When Genghis Khan rode across Eurasia, he announced - 'All cities must be razed'. The Mongols preferred the open land. They hated cities. So did the ancient Vedic people - Indra's other name was Purandara, the destroyer of cities.
This week the battles over Aleppo (Syria) and Sirte (Libya) are substantially over. But in taking these cities, they have also been razed. So too was Kobané (Syria) and so will be Mosul (Iraq).
My column this week at Alternet is on Libya, where not only has Sirte been taken from ISIS, but ISIS has slipped the net and spread across the vast Libyan landscape. Peace is not on the horizon of this devastated country. You can read my report here.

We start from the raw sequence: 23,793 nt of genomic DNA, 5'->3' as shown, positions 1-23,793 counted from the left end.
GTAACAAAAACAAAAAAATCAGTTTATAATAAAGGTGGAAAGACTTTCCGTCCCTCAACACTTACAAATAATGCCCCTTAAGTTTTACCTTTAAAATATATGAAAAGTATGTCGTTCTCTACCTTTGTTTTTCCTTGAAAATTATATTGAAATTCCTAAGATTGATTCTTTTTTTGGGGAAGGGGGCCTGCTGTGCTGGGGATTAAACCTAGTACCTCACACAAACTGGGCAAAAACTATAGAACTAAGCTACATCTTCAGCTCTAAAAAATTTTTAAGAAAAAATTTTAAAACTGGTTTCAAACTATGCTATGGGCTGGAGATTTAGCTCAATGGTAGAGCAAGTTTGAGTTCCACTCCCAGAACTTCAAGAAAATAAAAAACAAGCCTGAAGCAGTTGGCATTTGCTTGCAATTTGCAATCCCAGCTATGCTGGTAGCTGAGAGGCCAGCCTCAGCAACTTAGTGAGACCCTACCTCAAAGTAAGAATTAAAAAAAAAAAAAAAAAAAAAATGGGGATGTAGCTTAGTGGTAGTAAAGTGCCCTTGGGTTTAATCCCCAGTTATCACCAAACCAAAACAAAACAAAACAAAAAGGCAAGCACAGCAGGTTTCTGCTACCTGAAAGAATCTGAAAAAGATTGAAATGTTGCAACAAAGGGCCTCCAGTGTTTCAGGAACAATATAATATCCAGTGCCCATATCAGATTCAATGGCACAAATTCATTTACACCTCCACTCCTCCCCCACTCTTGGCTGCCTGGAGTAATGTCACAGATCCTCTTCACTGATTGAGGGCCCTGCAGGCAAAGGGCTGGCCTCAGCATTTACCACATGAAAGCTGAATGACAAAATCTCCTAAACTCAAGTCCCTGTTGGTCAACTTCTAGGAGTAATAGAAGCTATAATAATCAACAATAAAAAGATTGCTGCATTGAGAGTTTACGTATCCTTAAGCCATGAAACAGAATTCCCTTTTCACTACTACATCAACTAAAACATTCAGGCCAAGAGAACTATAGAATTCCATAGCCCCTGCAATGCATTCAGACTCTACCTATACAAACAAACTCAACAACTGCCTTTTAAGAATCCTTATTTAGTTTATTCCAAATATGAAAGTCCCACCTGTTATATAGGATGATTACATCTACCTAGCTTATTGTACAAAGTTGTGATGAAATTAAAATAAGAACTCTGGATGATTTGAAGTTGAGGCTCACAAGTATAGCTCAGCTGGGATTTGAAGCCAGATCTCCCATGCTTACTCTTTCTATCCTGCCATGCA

At Frontline, meanwhile, we have a very strong section on the death of Fidel Castro. There are reports by Aijaz Ahmad, John Cherian, Prakash Karat as well as interviews with Sitaram Yechury and Vivan Sundaram.
My report looks backward at the way in which the Cuban Revolution steered a course to avoid the fate of Guatemala's Arbenz, Congo's Lumumba and the Dominican Republic's Bosch. It takes us back to the early years to show what had to be avoided for six decades. You can read my report here.
The picture above is from the University of Havana, from where students marched to Revolution Square. One of the great legacies of Fidel is that he has asked that no monument be built in his name, and that no streets or buildings be named after him. His funeral - in Santiago - was quiet, with no foreign press allowed. But the mood in Havana was sober - there is little chance that Fidel will be forgotten. His memorial, it seems, will be much larger than a piece of granite.